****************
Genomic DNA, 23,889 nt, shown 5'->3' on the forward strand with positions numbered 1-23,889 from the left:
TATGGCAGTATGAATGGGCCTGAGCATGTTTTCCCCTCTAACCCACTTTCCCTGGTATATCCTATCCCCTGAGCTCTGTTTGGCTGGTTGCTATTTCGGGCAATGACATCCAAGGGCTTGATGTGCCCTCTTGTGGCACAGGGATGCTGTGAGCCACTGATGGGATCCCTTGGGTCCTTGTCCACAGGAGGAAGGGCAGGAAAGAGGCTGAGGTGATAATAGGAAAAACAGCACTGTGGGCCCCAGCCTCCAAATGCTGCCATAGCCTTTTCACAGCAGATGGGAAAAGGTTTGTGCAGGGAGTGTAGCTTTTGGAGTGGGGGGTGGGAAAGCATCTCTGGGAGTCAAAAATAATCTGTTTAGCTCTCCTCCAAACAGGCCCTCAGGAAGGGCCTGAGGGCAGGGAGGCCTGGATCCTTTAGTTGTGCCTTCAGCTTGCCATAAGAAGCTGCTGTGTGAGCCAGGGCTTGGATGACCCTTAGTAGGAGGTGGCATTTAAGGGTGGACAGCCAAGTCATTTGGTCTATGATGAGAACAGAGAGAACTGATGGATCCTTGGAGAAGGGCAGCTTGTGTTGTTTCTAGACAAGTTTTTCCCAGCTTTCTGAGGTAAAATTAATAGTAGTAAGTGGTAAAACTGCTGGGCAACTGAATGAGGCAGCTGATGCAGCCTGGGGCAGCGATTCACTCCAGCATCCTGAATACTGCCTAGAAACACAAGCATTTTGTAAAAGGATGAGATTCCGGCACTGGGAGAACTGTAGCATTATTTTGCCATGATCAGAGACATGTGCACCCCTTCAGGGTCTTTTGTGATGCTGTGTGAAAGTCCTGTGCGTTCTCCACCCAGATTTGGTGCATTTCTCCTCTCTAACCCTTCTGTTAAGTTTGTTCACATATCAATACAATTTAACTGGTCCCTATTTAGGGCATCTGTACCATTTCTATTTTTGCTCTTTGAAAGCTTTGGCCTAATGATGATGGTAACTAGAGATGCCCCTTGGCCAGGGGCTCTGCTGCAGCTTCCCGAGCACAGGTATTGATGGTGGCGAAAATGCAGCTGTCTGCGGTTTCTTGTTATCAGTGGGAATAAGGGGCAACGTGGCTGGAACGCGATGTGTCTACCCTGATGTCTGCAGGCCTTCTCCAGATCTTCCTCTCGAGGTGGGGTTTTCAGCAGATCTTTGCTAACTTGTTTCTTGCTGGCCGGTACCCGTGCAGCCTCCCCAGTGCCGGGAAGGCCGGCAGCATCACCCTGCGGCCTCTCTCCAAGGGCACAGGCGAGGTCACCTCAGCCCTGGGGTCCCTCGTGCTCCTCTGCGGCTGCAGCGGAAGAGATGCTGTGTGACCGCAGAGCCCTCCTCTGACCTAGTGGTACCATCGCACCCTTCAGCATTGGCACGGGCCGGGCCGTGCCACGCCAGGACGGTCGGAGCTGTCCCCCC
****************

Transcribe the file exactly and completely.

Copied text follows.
Genomic DNA, 23,889 nt, shown 5'->3' on the forward strand with positions numbered 1-23,889 from the left:
TATGGCAGTATGAATGGGCCTGAGCATGTTTTCCCCTCTAACCCACTTTCCCTGGTATATCCTATCCCCTGAGCTCTGTTTGGCTGGTTGCTATTTCGGGCAATGACATCCAAGGGCTTGATGTGCCCTCTTGTGGCACAGGGATGCTGTGAGCCACTGATGGGATCCCTTGGGTCCTTGTCCACAGGAGGAAGGGCAGGAAAGAGGCTGAGGTGATAATAGGAAAAACAGCACTGTGGGCCCCAGCCTCCAAATGCTGCCATAGCCTTTTCACAGCAGATGGGAAAAGGTTTGTGCAGGGAGTGTAGCTTTTGGAGTGGGGGGTGGGAAAGCATCTCTGGGAGTCAAAAATAATCTGTTTAGCTCTCCTCCAAACAGGCCCTCAGGAAGGGCCTGAGGGCAGGGAGGCCTGGATCCTTTAGTTGTGCCTTCAGCTTGCCATAAGAAGCTGCTGTGTGAGCCAGGGCTTGGATGACCCTTAGTAGGAGGTGGCATTTAAGGGTGGACAGCCAAGTCATTTGGTCTATGATGAGAACAGAGAGAACTGATGGATCCTTGGAGAAGGGCAGCTTGTGTTGTTTCTAGACAAGTTTTTCCCAGCTTTCTGAGGTAAAATTAATAGTAGTAAGTGGTAAAACTGCTGGGCAACTGAATGAGGCAGCTGATGCAGCCTGGGGCAGCGATTCACTCCAGCATCCTGAATACTGCCTAGAAACACAAGCATTTTGTAAAAGGATGAGATTCCGGCACTGGGAGAACTGTAGCATTATTTTGCCATGATCAGAGACATGTGCACCCCTTCAGGGTCTTTTGTGATGCTGTGTGAAAGTCCTGTGCGTTCTCCACCCAGATTTGGTGCATTTCTCCTCTCTAACCCTTCTGTTAAGTTTGTTCACATATCAATACAATTTAACTGGTCCCTATTTAGGGCATCTGTACCATTTCTATTTTTGCTCTTTGAAAGCTTTGGCCTAATGATGATGGTAACTAGAGATGCCCCTTGGCCAGGGGCTCTGCTGCAGCTTCCCGAGCACAGGTATTGATGGTGGCGAAAATGCAGCTGTCTGCGGTTTCTTGTTATCAGTGGGAATAAGGGGCAACGTGGCTGGAACGCGATGTGTCTACCCTGATGTCTGCAGGCCTTCTCCAGATCTTCCTCTCGAGGTGGGGTTTTCAGCAGATCTTTGCTAACTTGTTTCTTGCTGGCCGGTACCCGTGCAGCCTCCCCAGTGCCGGGAAGGCCGGCAGCATCACCCTGCGGCCTCTCTCCAAGGGCACAGGCGAGGTCACCTCAGCCCTGGGGTCCCTCGTGCTCCTCTGCGGCTGCAGCGGAAGAGATGCTGTGTGACCGCAGAGCCCTCCTCTGACCTAGTGGTACCATCGCACCCTTCAGCATTGGCACGGGCCGGGCCGTGCCACGCCAGGACGGTCGGAGCTGTCCCCCC